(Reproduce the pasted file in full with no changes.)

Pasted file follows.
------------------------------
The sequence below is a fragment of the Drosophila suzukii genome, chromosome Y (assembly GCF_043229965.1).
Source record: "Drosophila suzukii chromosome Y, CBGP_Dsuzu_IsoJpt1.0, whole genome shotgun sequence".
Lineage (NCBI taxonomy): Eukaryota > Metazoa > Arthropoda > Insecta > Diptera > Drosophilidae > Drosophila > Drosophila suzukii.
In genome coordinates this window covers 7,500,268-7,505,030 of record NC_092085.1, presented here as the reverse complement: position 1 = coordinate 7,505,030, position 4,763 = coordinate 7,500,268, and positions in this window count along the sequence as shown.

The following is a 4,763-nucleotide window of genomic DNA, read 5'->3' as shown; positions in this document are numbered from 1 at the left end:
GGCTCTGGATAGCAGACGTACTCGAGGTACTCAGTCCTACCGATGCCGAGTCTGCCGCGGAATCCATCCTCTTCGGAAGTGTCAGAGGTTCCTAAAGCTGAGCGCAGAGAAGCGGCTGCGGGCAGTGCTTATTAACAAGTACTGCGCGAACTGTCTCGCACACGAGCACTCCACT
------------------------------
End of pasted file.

The sequence below is a fragment of the Drosophila suzukii genome, chromosome Y (assembly GCF_043229965.1).
Source record: "Drosophila suzukii chromosome Y, CBGP_Dsuzu_IsoJpt1.0, whole genome shotgun sequence".
Lineage (NCBI taxonomy): Eukaryota > Metazoa > Arthropoda > Insecta > Diptera > Drosophilidae > Drosophila > Drosophila suzukii.
In genome coordinates this window covers 7,500,268-7,505,030 of record NC_092085.1, presented here as the reverse complement: position 1 = coordinate 7,505,030, position 4,763 = coordinate 7,500,268, and positions in this window count along the sequence as shown.

The following is a 4,763-nucleotide window of genomic DNA, read 5'->3' as shown; positions in this document are numbered from 1 at the left end:
GGCTCTGGATAGCAGACGTACTCGAGGTACTCAGTCCTACCGATGCCGAGTCTGCCGCGGAATCCATCCTCTTCGGAAGTGTCAGAGGTTCCTAAAGCTGAGCGCAGAGAAGCGGCTGCGGGCAGTGCTTATTAACAAGTACTGCGCGAACTGTCTCGCACACGAGCACTCCACT